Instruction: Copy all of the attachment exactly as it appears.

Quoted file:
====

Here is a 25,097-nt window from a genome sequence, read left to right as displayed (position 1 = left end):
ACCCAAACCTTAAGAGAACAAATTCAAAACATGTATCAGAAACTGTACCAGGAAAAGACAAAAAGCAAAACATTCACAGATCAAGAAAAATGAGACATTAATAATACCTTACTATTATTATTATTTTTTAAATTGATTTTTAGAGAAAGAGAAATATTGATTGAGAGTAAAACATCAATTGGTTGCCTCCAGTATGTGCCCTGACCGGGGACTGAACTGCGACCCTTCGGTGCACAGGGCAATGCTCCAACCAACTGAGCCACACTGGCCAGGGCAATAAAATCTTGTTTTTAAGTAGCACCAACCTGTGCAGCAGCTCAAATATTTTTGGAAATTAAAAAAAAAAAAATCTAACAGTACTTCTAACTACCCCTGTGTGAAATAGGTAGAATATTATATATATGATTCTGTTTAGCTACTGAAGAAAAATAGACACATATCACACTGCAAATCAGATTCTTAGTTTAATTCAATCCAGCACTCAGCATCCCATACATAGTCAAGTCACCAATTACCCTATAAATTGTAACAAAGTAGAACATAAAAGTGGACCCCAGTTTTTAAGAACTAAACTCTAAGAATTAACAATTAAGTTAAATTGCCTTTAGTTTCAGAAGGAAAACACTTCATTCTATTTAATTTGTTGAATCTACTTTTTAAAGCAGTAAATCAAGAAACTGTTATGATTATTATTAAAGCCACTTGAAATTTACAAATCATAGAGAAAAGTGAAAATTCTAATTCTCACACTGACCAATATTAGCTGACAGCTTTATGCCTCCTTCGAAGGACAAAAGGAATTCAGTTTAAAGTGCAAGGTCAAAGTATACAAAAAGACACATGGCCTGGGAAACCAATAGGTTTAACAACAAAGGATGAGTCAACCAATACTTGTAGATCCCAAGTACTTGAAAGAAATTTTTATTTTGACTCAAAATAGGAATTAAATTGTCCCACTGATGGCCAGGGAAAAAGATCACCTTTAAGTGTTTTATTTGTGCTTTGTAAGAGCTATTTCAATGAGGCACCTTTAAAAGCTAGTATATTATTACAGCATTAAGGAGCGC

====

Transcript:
Here is a 25,097-nt window from a genome sequence, read left to right as displayed (position 1 = left end):
ACCCAAACCTTAAGAGAACAAATTCAAAACATGTATCAGAAACTGTACCAGGAAAAGACAAAAAGCAAAACATTCACAGATCAAGAAAAATGAGACATTAATAATACCTTACTATTATTATTATTTTTTAAATTGATTTTTAGAGAAAGAGAAATATTGATTGAGAGTAAAACATCAATTGGTTGCCTCCAGTATGTGCCCTGACCGGGGACTGAACTGCGACCCTTCGGTGCACAGGGCAATGCTCCAACCAACTGAGCCACACTGGCCAGGGCAATAAAATCTTGTTTTTAAGTAGCACCAACCTGTGCAGCAGCTCAAATATTTTTGGAAATTAAAAAAAAAAAAATCTAACAGTACTTCTAACTACCCCTGTGTGAAATAGGTAGAATATTATATATATGATTCTGTTTAGCTACTGAAGAAAAATAGACACATATCACACTGCAAATCAGATTCTTAGTTTAATTCAATCCAGCACTCAGCATCCCATACATAGTCAAGTCACCAATTACCCTATAAATTGTAACAAAGTAGAACATAAAAGTGGACCCCAGTTTTTAAGAACTAAACTCTAAGAATTAACAATTAAGTTAAATTGCCTTTAGTTTCAGAAGGAAAACACTTCATTCTATTTAATTTGTTGAATCTACTTTTTAAAGCAGTAAATCAAGAAACTGTTATGATTATTATTAAAGCCACTTGAAATTTACAAATCATAGAGAAAAGTGAAAATTCTAATTCTCACACTGACCAATATTAGCTGACAGCTTTATGCCTCCTTCGAAGGACAAAAGGAATTCAGTTTAAAGTGCAAGGTCAAAGTATACAAAAAGACACATGGCCTGGGAAACCAATAGGTTTAACAACAAAGGATGAGTCAACCAATACTTGTAGATCCCAAGTACTTGAAAGAAATTTTTATTTTGACTCAAAATAGGAATTAAATTGTCCCACTGATGGCCAGGGAAAAAGATCACCTTTAAGTGTTTTATTTGTGCTTTGTAAGAGCTATTTCAATGAGGCACCTTTAAAAGCTAGTATATTATTACAGCATTAAGGAGCGC